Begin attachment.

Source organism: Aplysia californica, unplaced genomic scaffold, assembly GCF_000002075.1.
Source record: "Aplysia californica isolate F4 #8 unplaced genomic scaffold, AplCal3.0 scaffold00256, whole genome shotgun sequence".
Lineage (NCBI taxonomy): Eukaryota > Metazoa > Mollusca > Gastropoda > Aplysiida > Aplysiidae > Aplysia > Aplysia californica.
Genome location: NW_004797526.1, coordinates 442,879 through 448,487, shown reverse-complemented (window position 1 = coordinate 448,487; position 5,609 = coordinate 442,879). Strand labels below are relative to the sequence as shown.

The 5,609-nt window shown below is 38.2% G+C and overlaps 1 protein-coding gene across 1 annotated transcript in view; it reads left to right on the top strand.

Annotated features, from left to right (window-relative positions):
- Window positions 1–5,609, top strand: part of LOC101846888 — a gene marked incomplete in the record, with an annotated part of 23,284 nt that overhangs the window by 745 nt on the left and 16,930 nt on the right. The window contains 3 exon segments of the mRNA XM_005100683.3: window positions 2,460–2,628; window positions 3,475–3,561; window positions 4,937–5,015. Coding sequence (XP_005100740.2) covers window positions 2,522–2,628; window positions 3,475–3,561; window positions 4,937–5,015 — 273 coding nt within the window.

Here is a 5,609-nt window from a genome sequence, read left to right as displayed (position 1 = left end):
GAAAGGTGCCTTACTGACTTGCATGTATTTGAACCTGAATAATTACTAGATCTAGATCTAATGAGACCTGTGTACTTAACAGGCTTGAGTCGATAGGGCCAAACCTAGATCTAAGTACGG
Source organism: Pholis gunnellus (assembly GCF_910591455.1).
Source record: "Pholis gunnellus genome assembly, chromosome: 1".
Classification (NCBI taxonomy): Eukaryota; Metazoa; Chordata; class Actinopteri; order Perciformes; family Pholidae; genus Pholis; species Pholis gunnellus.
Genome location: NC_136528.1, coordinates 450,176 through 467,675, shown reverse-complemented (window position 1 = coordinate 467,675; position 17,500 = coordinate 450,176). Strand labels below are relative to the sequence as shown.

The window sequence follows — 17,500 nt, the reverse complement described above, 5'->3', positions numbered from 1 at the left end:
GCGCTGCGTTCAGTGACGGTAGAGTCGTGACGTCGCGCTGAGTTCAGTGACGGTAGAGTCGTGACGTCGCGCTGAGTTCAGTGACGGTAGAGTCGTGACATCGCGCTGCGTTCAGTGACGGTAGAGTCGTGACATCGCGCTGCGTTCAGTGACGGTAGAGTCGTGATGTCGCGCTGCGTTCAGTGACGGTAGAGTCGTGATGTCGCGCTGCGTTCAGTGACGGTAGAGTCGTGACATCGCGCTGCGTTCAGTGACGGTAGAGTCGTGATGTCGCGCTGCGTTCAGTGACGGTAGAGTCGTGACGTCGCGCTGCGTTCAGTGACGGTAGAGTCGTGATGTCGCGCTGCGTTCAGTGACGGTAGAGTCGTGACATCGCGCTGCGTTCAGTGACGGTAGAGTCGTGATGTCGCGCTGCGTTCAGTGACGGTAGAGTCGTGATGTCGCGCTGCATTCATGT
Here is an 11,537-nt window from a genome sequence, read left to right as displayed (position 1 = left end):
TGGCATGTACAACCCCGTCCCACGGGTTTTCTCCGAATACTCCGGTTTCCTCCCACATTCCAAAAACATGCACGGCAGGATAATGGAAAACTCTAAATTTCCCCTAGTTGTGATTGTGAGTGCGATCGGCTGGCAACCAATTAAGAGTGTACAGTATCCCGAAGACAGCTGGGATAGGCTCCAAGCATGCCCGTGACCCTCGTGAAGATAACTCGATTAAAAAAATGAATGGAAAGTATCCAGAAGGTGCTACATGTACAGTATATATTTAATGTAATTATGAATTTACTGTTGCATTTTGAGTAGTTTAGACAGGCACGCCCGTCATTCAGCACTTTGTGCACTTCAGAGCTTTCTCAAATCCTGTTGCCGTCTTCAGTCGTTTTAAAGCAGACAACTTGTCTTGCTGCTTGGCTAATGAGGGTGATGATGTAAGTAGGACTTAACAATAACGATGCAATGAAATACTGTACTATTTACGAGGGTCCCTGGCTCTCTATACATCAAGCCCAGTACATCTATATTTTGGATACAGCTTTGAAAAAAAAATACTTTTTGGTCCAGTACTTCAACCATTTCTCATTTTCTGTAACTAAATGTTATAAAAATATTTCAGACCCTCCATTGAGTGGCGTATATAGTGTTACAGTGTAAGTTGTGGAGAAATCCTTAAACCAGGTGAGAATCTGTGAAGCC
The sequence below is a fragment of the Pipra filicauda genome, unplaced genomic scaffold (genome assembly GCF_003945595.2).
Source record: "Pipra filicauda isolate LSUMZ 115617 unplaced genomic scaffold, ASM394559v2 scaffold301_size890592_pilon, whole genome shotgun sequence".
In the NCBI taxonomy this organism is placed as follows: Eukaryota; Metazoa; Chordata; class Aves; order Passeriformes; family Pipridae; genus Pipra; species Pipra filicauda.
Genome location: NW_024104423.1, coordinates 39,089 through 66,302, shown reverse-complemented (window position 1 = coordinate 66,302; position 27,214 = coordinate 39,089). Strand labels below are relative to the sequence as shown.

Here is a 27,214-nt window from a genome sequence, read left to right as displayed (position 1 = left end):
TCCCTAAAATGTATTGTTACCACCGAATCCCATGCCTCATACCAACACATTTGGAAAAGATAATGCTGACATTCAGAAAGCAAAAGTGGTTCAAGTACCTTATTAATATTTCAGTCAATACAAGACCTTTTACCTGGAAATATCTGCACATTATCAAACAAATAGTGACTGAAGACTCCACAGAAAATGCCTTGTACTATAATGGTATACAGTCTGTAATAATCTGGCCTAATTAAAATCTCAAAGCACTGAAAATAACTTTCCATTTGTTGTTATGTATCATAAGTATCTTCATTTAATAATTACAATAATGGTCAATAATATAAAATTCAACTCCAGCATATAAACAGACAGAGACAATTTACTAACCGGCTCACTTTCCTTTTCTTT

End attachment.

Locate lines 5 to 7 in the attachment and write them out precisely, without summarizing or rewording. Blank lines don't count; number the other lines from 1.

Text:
The 5,609-nt window shown below is 38.2% G+C and overlaps 1 protein-coding gene across 1 annotated transcript in view; it reads left to right on the top strand.

Annotated features, from left to right (window-relative positions):
- Window positions 1–5,609, top strand: part of LOC101846888 — a gene marked incomplete in the record, with an annotated part of 23,284 nt that overhangs the window by 745 nt on the left and 16,930 nt on the right. The window contains 3 exon segments of the mRNA XM_005100683.3: window positions 2,460–2,628; window positions 3,475–3,561; window positions 4,937–5,015. Coding sequence (XP_005100740.2) covers window positions 2,522–2,628; window positions 3,475–3,561; window positions 4,937–5,015 — 273 coding nt within the window.